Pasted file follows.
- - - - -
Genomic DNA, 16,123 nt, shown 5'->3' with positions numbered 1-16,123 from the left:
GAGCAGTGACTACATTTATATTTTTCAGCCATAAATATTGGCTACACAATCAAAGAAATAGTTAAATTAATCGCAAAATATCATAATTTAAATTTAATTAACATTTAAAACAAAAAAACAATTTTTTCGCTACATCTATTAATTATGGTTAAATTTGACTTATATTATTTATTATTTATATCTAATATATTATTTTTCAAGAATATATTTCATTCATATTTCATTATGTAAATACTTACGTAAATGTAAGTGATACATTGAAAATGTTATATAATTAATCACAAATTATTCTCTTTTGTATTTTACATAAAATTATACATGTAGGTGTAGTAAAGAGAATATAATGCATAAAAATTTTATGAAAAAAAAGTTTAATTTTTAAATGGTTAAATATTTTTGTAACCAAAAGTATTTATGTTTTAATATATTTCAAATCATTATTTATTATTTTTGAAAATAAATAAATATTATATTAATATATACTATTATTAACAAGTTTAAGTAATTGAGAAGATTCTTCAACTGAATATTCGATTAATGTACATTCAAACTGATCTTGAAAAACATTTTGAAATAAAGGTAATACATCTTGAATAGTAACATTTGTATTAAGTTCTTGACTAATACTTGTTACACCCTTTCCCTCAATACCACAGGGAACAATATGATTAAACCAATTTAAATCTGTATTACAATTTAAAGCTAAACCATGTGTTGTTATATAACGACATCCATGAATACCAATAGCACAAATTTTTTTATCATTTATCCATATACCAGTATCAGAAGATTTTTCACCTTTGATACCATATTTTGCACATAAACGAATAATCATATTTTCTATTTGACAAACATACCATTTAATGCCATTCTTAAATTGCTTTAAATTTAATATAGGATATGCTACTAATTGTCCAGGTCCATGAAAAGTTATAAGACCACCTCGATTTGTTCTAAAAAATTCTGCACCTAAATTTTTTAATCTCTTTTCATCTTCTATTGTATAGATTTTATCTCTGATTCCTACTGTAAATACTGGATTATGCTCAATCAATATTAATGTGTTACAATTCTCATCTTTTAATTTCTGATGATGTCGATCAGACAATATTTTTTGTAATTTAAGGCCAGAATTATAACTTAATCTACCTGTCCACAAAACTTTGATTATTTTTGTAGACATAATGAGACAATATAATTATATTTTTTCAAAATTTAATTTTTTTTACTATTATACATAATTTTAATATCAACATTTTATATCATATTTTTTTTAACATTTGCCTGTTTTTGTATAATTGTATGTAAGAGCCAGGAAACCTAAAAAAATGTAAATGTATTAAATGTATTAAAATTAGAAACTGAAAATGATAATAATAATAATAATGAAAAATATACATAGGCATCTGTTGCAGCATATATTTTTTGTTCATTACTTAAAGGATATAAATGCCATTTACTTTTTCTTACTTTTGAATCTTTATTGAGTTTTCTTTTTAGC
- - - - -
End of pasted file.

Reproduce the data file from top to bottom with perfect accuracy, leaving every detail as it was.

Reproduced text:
Genomic DNA, 16,123 nt, shown 5'->3' with positions numbered 1-16,123 from the left:
GAGCAGTGACTACATTTATATTTTTCAGCCATAAATATTGGCTACACAATCAAAGAAATAGTTAAATTAATCGCAAAATATCATAATTTAAATTTAATTAACATTTAAAACAAAAAAACAATTTTTTCGCTACATCTATTAATTATGGTTAAATTTGACTTATATTATTTATTATTTATATCTAATATATTATTTTTCAAGAATATATTTCATTCATATTTCATTATGTAAATACTTACGTAAATGTAAGTGATACATTGAAAATGTTATATAATTAATCACAAATTATTCTCTTTTGTATTTTACATAAAATTATACATGTAGGTGTAGTAAAGAGAATATAATGCATAAAAATTTTATGAAAAAAAAGTTTAATTTTTAAATGGTTAAATATTTTTGTAACCAAAAGTATTTATGTTTTAATATATTTCAAATCATTATTTATTATTTTTGAAAATAAATAAATATTATATTAATATATACTATTATTAACAAGTTTAAGTAATTGAGAAGATTCTTCAACTGAATATTCGATTAATGTACATTCAAACTGATCTTGAAAAACATTTTGAAATAAAGGTAATACATCTTGAATAGTAACATTTGTATTAAGTTCTTGACTAATACTTGTTACACCCTTTCCCTCAATACCACAGGGAACAATATGATTAAACCAATTTAAATCTGTATTACAATTTAAAGCTAAACCATGTGTTGTTATATAACGACATCCATGAATACCAATAGCACAAATTTTTTTATCATTTATCCATATACCAGTATCAGAAGATTTTTCACCTTTGATACCATATTTTGCACATAAACGAATAATCATATTTTCTATTTGACAAACATACCATTTAATGCCATTCTTAAATTGCTTTAAATTTAATATAGGATATGCTACTAATTGTCCAGGTCCATGAAAAGTTATAAGACCACCTCGATTTGTTCTAAAAAATTCTGCACCTAAATTTTTTAATCTCTTTTCATCTTCTATTGTATAGATTTTATCTCTGATTCCTACTGTAAATACTGGATTATGCTCAATCAATATTAATGTGTTACAATTCTCATCTTTTAATTTCTGATGATGTCGATCAGACAATATTTTTTGTAATTTAAGGCCAGAATTATAACTTAATCTACCTGTCCACAAAACTTTGATTATTTTTGTAGACATAATGAGACAATATAATTATATTTTTTCAAAATTTAATTTTTTTTACTATTATACATAATTTTAATATCAACATTTTATATCATATTTTTTTTAACATTTGCCTGTTTTTGTATAATTGTATGTAAGAGCCAGGAAACCTAAAAAAATGTAAATGTATTAAATGTATTAAAATTAGAAACTGAAAATGATAATAATAATAATAATGAAAAATATACATAGGCATCTGTTGCAGCATATATTTTTTGTTCATTACTTAAAGGATATAAATGCCATTTACTTTTTCTTACTTTTGAATCTTTATTGAGTTTTCTTTTTAGC